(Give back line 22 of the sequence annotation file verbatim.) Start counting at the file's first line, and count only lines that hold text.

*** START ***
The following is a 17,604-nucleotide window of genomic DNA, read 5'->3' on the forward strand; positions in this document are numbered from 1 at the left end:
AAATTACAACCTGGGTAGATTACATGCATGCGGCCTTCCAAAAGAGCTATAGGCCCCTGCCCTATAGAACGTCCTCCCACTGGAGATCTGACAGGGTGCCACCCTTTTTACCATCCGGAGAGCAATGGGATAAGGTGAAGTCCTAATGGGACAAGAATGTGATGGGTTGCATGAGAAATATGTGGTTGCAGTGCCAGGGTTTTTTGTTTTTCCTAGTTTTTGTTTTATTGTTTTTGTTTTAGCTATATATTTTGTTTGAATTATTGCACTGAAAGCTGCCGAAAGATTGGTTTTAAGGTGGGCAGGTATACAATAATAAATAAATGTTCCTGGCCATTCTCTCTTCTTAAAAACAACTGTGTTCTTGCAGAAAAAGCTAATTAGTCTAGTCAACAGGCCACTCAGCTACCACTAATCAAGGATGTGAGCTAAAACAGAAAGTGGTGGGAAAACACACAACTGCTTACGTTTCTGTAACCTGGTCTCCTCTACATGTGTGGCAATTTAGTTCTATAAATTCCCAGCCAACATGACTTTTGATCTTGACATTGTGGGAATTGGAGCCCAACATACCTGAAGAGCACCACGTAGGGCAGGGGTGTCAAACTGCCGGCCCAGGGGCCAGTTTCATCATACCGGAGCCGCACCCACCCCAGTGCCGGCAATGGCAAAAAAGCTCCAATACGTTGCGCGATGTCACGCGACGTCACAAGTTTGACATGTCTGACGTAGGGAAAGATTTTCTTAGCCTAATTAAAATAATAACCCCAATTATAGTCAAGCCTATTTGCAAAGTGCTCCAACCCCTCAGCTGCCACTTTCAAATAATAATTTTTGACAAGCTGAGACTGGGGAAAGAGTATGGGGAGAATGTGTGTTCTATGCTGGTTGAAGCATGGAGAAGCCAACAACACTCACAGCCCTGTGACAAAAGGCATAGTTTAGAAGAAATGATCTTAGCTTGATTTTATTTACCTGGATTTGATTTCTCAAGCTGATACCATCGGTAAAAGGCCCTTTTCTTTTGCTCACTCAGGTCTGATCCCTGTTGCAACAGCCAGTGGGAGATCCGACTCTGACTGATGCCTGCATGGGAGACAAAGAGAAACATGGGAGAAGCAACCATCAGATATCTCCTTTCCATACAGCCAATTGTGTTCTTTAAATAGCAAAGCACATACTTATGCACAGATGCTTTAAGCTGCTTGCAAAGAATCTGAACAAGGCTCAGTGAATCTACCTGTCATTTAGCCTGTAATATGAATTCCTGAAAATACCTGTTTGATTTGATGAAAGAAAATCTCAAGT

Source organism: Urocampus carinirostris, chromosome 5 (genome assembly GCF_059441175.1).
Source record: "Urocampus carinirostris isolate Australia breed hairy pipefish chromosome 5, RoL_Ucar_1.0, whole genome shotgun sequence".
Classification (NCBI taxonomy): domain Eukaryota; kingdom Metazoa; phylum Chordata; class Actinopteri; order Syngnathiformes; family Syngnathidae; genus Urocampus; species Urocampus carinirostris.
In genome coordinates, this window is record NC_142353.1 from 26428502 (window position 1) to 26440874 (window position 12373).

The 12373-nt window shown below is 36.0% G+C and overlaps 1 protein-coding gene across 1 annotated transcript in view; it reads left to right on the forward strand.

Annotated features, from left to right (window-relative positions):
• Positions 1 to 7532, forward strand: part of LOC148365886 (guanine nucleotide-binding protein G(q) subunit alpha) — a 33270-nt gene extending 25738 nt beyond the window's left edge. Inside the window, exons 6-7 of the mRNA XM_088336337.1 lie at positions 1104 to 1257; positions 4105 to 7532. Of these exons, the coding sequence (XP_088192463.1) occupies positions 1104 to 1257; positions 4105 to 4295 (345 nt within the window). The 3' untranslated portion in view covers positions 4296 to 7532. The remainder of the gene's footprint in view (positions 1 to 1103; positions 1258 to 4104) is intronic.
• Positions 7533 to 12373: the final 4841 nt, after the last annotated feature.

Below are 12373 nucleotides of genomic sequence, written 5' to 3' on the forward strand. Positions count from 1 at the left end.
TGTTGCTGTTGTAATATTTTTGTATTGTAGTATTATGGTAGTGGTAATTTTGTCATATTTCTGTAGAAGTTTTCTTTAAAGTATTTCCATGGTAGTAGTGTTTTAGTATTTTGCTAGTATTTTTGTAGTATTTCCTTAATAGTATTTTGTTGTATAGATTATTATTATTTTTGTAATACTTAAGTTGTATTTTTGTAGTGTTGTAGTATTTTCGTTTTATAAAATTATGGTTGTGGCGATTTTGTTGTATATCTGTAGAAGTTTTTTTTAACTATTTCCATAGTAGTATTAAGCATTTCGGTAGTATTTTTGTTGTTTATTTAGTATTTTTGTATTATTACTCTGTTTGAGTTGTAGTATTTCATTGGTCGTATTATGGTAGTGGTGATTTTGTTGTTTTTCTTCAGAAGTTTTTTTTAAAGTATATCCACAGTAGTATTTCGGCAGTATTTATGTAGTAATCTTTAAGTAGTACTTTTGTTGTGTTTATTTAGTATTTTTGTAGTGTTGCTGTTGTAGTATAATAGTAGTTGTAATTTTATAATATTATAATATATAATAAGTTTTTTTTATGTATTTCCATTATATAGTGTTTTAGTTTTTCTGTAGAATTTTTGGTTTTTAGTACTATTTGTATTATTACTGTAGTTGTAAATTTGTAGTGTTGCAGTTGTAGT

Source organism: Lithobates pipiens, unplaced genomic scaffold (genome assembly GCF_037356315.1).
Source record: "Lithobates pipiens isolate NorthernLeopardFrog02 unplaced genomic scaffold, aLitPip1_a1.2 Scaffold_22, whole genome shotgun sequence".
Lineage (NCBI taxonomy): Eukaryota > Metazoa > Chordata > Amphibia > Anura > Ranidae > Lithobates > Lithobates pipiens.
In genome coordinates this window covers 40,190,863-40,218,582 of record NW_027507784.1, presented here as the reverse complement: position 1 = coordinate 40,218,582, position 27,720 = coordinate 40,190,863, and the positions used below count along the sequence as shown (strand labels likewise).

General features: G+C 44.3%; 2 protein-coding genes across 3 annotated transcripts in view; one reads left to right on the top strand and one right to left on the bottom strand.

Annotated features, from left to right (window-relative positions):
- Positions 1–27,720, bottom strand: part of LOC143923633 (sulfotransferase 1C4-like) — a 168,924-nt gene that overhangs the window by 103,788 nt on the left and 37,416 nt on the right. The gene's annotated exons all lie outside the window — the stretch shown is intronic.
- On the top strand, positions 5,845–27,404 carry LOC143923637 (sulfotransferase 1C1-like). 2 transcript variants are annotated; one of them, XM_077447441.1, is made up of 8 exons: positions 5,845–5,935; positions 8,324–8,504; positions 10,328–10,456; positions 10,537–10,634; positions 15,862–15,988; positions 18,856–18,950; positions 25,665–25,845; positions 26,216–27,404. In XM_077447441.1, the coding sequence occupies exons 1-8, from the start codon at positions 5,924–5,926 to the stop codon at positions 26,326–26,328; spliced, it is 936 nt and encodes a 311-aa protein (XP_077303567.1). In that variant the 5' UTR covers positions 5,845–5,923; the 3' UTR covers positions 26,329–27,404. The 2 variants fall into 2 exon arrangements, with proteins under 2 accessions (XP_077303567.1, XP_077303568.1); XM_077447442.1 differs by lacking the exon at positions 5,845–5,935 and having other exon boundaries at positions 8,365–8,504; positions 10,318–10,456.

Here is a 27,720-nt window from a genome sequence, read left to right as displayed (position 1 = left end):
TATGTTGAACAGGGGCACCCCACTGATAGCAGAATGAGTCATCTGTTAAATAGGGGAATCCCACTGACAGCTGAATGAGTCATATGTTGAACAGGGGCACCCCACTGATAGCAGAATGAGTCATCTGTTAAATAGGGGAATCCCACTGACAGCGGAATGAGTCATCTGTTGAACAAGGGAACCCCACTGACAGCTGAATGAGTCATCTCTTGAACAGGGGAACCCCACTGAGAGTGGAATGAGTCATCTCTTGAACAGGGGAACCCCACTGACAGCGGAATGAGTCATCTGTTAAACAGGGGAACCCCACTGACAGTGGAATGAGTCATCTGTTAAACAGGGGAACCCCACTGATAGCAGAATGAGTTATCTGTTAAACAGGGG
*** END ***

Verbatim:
TATGTTGAACAGGGGCACCCCACTGATAGCAGAATGAGTCATCTGTTAAATAGGGGAATCCCACTGACAGCTGAATGAGTCATATGTTGAACAGGGGCACCCCACTGATAGCAGAATGAGTCATCTGTTAAATAGGGGAATCCCACTGACAGCGGAATGAGTCATCTGTTGAACAAGGGAACCCCACTGACAGCTGAATGAGTCATCTCTTGAACAGGGGAACCCCACTGAGAGTGGAATGAGTCATCTCTTGAACAGGGGAACCCCACTGACAGCGGAATGAGTCATCTGTTAAACAGGGGAACCCCACTGACAGTGGAATGAGTCATCTGTTAAACAGGGGAACCCCACTGATAGCAGAATGAGTTATCTGTTAAACAGGGG